Analysis Of Elizabeth's Speech At Tilbury

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“Promise me you’ll rule according to my rules.” “In all good conscience, I can’t promise you that.” Queen Elizabeth I was told this by her sister – Queen “Bloody” Mary – and she lived on to be one the most memorable queens in England’s history. During her forty-five year rule, she restored law and order, appointed trusted leaders, expanded trade, and gained the trust and admiration of her people. She stayed true to her word and reestablished the Church of England, as well as finding common ground for all religion. Her adoration for the arts ushered in the new energy toward thinking, creating, and living – a period of enlightenment and an era her sister was unable to institute. She constantly brought up her peoples’ morale, and the speech at Tilbury is one of these instances. Before the battle against the Spanish armada, Queen Elizabeth I reassured her people that they can have faith in her strength and wisdom, as she in them. …show more content…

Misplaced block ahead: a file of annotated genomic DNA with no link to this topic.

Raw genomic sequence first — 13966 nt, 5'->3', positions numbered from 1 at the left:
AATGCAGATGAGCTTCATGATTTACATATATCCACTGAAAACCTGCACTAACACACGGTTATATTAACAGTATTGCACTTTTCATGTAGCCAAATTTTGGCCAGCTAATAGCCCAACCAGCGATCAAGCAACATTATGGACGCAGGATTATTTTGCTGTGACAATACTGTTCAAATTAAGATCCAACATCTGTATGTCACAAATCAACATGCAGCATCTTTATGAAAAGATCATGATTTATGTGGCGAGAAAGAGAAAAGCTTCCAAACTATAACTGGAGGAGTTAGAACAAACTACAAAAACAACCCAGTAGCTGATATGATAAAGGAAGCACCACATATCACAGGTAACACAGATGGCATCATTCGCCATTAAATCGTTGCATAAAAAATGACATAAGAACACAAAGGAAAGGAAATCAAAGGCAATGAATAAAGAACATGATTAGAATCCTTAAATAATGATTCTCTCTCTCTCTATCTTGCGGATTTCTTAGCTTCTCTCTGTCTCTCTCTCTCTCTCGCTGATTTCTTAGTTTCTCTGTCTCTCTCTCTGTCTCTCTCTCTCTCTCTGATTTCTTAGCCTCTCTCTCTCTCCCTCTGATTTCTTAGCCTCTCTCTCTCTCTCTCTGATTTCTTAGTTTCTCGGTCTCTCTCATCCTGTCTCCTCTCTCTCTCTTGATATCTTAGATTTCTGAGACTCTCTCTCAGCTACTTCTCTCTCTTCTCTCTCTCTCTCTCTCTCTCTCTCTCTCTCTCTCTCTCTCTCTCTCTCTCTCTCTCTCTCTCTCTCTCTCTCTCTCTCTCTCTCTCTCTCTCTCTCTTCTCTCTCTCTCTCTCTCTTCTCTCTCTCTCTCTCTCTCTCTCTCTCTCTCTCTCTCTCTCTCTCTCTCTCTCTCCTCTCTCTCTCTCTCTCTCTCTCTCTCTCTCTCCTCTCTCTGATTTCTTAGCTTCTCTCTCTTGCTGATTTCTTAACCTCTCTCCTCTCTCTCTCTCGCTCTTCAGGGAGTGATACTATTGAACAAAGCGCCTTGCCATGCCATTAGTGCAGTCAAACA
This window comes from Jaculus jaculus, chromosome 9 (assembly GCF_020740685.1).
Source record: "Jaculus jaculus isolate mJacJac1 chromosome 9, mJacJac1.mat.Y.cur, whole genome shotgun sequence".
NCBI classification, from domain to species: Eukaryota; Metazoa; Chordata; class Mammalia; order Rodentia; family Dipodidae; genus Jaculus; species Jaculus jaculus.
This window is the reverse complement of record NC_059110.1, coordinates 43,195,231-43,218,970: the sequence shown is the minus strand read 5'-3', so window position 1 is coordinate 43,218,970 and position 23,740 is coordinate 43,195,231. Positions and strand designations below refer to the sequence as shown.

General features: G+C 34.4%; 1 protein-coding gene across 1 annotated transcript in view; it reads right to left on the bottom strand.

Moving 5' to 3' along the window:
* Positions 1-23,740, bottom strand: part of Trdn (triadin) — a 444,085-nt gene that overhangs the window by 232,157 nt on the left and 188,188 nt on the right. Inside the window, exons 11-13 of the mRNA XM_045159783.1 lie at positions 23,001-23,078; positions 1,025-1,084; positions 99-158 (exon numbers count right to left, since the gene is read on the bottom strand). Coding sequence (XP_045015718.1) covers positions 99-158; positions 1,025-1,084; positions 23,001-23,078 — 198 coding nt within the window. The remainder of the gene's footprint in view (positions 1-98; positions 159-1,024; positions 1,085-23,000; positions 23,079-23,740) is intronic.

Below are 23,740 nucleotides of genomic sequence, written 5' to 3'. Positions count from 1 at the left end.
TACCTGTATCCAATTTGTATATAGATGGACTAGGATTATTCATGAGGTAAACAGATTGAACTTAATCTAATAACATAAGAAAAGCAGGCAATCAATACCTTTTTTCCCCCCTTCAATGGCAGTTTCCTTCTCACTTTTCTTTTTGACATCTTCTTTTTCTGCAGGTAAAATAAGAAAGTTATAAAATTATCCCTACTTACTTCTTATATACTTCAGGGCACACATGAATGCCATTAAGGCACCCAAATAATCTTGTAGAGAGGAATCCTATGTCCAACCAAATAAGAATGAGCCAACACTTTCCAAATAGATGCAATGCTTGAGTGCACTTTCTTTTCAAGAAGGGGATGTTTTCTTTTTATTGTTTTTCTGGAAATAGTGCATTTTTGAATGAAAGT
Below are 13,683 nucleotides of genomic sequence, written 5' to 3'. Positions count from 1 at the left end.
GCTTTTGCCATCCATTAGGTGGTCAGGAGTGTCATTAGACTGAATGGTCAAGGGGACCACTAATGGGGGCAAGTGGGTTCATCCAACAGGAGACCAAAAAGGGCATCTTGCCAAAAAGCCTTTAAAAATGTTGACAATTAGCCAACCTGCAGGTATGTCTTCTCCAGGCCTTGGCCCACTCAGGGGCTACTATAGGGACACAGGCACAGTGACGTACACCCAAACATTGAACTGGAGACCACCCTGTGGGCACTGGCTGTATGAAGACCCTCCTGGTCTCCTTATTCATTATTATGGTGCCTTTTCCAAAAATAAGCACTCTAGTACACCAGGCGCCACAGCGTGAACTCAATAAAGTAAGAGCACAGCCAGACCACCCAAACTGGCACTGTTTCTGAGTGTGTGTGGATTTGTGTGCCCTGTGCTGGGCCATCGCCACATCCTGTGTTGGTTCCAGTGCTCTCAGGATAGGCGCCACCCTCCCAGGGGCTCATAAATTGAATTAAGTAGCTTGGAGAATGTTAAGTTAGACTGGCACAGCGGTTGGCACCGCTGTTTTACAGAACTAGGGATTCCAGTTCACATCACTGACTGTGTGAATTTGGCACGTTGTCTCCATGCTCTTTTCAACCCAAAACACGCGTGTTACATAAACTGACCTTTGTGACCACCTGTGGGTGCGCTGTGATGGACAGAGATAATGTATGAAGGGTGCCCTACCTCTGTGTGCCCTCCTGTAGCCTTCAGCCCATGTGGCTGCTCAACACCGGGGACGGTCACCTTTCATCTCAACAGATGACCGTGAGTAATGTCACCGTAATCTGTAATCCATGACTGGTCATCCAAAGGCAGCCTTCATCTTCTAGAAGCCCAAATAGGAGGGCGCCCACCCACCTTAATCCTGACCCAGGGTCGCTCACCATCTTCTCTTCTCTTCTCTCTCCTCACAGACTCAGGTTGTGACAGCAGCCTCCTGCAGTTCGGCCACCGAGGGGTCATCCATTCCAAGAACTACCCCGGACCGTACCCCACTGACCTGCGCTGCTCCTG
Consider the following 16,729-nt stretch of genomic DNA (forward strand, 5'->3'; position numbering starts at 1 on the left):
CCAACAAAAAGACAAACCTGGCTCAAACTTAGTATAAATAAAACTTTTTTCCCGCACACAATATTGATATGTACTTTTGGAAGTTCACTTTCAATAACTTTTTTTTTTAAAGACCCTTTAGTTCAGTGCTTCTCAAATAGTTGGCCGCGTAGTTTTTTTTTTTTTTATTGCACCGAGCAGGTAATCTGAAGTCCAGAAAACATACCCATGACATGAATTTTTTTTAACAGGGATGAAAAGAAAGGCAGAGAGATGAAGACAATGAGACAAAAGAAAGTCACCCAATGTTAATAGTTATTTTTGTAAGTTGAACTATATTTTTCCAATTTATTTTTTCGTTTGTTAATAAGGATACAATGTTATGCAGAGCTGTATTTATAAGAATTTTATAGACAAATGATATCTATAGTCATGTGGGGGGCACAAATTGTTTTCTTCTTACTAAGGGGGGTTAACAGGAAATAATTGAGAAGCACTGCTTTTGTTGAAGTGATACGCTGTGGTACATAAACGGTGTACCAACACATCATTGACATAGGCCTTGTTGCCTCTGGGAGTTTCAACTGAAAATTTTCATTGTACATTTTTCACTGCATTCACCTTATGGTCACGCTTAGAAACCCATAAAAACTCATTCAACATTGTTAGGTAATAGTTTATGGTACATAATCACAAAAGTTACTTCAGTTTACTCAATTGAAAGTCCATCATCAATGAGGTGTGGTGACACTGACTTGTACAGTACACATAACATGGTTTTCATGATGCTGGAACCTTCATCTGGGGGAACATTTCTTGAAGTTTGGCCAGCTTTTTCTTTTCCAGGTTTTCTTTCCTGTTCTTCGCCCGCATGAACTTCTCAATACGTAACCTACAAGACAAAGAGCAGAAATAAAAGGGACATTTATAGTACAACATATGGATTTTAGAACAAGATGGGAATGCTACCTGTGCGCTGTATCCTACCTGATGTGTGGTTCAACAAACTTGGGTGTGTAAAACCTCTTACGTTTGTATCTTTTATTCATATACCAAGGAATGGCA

She refers back to her citizens as other positive adjectives – such as “faithful,” “loyal,” and “good-will” – proving that she believes in them and their actions. The queen has no doubt their loyalty to her will be proven in victory. She then admits that “I have the body but of a weak and feeble woman; but I have the heart and stomach of a king.” This abstract diction adds strong connotations to her literal and metaphorical strength. The heart is the center of all emotions; and, in this case, that emotion is passion and love. In addition, the stomach symbolizes inner physical strength. In short, she wants to prove that she can stomach the brutal war just as well as a soldier can – in spirit and in

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